A question that came up early on was how to handle navigation with respect to the app state. As became clear from the comments here navigation already has a state which is being tracked by Flutter. Adding it to the app state would end up duplicating the state in two places. We’re currently managing the navigator in our view models but I recently saw this suggestion to use middleware which we’re going to look into. (UPDATE: to achieve full persistence we’re now storing the current route in the state).

It’s worth mentioning that although most navigation tutorials focus on pop and push, the replace methods can be extremely useful when navigating a user through your app. For example to remove the login screen from the stack once a user has successfully logged in.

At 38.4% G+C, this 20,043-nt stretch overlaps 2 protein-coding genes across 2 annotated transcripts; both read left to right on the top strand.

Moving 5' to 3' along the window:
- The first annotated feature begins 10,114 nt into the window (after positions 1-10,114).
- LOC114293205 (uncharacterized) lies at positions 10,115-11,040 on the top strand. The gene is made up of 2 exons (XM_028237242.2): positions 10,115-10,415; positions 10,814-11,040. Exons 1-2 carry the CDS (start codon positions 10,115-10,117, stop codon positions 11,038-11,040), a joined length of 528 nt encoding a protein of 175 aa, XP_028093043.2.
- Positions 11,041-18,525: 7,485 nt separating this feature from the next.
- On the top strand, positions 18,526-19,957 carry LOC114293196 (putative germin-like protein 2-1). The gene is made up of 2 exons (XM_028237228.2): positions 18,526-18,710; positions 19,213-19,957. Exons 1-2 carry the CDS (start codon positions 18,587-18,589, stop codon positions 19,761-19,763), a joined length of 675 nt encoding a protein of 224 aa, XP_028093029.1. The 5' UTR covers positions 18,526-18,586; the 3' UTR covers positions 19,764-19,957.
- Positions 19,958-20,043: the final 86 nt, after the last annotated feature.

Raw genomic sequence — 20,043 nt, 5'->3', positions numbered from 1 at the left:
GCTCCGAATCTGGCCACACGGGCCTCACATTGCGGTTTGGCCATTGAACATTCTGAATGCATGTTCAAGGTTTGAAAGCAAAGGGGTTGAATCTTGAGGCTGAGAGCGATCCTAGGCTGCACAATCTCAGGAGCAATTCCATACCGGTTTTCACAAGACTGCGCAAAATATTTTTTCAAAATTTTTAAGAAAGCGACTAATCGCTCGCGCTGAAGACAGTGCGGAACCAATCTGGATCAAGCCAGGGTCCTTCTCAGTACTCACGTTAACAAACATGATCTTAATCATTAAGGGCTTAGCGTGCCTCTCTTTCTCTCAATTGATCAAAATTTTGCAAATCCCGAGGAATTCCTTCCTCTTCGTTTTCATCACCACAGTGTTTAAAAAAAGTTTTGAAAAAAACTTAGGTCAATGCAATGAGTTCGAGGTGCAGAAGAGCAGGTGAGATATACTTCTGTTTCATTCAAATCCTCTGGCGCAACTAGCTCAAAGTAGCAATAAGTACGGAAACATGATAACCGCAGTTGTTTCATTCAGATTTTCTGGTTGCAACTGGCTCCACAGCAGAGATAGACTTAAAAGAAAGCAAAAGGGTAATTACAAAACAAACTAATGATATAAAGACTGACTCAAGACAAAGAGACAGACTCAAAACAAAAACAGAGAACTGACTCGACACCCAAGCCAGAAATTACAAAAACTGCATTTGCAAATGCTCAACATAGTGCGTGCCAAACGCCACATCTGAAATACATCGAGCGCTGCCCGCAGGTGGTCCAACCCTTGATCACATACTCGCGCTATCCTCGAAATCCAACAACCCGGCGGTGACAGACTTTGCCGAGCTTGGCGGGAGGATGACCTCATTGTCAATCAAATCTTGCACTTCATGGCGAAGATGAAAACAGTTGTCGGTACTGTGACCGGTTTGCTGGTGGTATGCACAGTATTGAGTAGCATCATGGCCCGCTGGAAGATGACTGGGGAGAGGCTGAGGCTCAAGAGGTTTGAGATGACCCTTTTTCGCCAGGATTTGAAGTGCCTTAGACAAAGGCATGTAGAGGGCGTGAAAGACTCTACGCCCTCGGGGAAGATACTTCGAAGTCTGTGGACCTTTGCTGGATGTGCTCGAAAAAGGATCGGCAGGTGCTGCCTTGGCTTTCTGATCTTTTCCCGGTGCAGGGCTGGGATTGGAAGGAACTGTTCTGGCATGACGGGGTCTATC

In our app each user can have up to five companies under one account. To support this our main AppState class has five companyState properties along with a selectedCompanyIndex field. We then use the index in the app_reducer to only pass the action to the selected company.

One issue we faced was how to show a snack bar message after submitting an API request from the middleware. Our initial solution was to pass the context as a parameter in the action. This worked as the middleware was able to use the snack bar however it introduced UI concerns where they didn’t belong.

A cleaner approach we’ve switched to is to send a completer with the action. This enables the view model to handle any steps required once the action completes as well as remove the view dependancies from the middleware.

The last feature I’ll review is sorting and filtering. The app needs to handle thousands of records so this can become computationally expensive. To solve this we’re using the memoize library to cache our filtered listed.